‘New cargo scanners to arrive in Nigeria next year’
Plans have been concluded to install new scanners that would aid cargo inspection across Nigerian ports, borders and airports next year.
The Controller, Federal Operations Unit (FOU) Zone ‘A’, of the Nigeria Customs Service (NCS), Mohammed Uba Garba, disclosed that the new scanners would arrive the ports by the first quarter of 2018 to make cargo examination easier, faster, and surer.
The decision to replace them follows the collapse of all existing scanners in the ports, which were transferred to the Nigeria Customs Service in 2014/2015, thereby resulting in physical/manual inspection on containers, prolonged cargo delays, and the payment of rent and demurrage by importer/licensed Customs Agents and attendant serious security threats.
Cargo scanners allow for easy detection of contrabands and promote efficient inspection of consignment and clearance. This digital technology will also contribute immensely to the ease of doing business at the seaports.
Garba, who disclosed this during a chart with journalists, decried incessant smuggling of goods and arms into the country, noting that the Command has devised other means of nipping the menace in the bud.
The Comptroller-General of Customs, Hameed Ali, had earlier said the Service had presented a memorandum for approval to the Federal Executive Council (FEC) during the last meeting, and commenced the procurement process.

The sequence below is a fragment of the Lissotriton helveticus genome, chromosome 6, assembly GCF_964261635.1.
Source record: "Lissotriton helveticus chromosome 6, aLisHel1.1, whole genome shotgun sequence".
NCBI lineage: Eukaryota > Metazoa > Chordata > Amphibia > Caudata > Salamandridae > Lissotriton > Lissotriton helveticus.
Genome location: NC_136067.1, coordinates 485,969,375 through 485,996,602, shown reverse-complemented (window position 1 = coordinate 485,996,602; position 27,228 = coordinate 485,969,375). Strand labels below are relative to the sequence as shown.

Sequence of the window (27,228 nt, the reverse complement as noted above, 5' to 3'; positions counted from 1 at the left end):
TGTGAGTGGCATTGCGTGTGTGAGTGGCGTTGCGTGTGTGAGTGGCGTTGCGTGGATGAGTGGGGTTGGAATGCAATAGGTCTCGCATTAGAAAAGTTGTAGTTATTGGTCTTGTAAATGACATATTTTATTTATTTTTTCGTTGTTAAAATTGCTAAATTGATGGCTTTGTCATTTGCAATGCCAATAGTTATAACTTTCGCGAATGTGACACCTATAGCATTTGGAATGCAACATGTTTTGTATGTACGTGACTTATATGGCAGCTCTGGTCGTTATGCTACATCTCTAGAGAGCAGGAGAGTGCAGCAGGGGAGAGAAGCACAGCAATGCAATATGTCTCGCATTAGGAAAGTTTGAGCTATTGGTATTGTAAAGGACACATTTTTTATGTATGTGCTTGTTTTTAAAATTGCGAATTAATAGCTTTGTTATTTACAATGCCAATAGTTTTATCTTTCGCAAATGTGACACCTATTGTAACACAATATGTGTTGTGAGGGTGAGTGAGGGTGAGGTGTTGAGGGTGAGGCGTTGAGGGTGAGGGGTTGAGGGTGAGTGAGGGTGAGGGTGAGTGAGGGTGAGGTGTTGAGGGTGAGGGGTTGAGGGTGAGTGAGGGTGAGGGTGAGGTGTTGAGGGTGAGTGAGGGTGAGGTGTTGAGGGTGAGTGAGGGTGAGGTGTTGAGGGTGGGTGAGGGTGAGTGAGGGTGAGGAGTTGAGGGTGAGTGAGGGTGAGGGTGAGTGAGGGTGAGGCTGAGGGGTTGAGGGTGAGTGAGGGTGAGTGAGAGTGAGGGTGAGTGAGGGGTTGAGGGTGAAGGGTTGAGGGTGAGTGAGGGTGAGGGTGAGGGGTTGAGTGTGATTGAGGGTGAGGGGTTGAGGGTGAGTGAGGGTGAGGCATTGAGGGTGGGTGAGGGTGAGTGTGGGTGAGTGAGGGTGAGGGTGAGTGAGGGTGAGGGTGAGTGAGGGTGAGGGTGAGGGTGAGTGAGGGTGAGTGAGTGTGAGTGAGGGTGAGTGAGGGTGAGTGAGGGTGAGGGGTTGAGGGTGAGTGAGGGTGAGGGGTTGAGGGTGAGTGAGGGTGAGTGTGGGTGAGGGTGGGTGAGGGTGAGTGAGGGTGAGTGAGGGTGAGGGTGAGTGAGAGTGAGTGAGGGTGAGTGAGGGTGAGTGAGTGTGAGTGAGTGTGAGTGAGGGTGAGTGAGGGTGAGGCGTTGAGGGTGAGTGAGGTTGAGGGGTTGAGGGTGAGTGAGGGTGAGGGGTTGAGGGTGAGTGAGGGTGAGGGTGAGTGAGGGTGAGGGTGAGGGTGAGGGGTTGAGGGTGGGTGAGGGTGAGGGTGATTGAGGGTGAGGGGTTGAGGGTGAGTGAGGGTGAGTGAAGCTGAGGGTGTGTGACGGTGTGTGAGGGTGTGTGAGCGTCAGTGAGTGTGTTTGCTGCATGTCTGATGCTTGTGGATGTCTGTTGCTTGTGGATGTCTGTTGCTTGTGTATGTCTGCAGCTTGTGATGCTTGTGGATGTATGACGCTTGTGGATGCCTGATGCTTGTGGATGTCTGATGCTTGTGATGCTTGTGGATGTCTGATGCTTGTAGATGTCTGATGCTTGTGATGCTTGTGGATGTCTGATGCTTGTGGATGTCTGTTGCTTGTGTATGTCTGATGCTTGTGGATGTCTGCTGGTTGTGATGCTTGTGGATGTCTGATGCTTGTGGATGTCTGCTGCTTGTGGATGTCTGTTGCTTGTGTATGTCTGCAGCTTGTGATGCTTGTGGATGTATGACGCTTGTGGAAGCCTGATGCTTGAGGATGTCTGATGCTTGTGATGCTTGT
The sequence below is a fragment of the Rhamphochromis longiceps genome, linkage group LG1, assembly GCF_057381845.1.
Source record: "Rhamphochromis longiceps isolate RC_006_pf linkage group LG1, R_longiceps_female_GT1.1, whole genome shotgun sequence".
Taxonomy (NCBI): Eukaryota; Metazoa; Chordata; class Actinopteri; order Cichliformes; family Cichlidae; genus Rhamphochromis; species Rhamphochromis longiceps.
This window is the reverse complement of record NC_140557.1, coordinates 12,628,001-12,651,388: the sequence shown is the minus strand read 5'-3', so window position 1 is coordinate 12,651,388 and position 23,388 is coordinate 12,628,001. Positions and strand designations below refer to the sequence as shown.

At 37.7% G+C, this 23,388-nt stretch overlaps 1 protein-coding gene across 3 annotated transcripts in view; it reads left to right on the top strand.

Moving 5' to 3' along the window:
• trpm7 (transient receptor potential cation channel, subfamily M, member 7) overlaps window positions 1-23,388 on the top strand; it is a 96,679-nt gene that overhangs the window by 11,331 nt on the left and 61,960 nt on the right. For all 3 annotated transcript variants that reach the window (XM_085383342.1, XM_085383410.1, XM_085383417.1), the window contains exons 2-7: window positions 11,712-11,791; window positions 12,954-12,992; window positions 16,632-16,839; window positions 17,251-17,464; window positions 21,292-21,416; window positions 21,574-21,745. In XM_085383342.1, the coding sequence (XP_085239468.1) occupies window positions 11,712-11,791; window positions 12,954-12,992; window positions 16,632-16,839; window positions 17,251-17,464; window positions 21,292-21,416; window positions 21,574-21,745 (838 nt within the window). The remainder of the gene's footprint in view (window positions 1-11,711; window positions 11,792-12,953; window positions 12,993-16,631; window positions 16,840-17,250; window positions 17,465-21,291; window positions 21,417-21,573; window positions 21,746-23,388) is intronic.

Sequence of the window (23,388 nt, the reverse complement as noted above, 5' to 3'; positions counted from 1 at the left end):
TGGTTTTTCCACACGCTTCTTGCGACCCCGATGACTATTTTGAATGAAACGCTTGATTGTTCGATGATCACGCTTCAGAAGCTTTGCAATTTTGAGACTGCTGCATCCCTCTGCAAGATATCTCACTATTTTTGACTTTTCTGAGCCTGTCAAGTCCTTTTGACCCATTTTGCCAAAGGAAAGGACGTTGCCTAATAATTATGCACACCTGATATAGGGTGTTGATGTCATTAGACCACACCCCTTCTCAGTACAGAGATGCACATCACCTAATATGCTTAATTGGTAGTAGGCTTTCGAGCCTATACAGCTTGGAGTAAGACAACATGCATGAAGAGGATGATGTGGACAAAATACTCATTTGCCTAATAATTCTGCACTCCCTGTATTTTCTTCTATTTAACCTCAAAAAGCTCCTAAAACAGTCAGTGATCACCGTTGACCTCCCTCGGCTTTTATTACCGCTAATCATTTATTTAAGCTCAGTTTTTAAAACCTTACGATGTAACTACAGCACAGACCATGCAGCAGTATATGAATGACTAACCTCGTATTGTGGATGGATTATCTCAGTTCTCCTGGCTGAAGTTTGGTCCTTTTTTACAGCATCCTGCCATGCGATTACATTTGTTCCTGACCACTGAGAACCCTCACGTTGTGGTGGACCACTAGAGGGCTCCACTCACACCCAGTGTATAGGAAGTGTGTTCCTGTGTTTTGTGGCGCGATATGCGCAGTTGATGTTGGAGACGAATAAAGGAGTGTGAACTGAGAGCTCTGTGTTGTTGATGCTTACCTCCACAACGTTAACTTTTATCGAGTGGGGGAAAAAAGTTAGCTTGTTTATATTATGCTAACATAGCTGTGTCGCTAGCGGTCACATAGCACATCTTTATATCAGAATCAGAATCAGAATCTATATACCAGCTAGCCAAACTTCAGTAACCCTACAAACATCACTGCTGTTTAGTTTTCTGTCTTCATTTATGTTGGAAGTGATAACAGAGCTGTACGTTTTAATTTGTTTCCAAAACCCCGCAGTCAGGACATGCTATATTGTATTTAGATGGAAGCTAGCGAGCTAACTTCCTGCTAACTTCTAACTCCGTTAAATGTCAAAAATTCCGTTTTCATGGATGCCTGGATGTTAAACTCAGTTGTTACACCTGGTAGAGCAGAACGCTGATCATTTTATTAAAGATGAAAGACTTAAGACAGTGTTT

“The documents have been presented to FEC. If it is approved then we are almost getting to see scanners at our seaports, airports and land borders. The procurement process is long. Scanners are not off-the-shelve items, we have to place order for them,” he said.
Garba used the opportunity to solicit media support for the NCS on awareness creation, and decried that many border communities, despite the community relations efforts, remained ignorant of the dangers of smuggling and smuggled goods, including economic sabotage.
He said the lack of knowledge is the reason why people see Customs officials as enemies, and sometimes attack them while carrying out their legitimate duty.
While making reference to Section 147 of the Customs and Excise Management Act (CEMA), Garba said the law empowers Customs to search any warehouse where there is reasonable suspicion that prohibited goods are kept there.
Since the recent resurgence of illegal arms shipments into the country, stakeholders have been pushing for a return to pre-shipment inspection to check the trend. They attributed the rise in crime and criminal activities to lack of scanning machines in the ports.
Garba however argued that Nigeria stands at a far greater economic and security advantage with destination inspection of imported cargoes, against current pre-inspection regime.
He noted that destination inspection neither causes nor promotes arms smuggling, adding, “it is an extant government policy in the interest of the society and the economy. It creates and keeps jobs and revenue in the country because when goods arrive the ports, Customs officials and other relevant government agencies would have to inspect them,”
According to him, the jobs and payments for services are being retained by the originating country, especially as not only arms and dangerous drugs are being intercepted, but all smuggled goods, including those falsely declared or under-declared.
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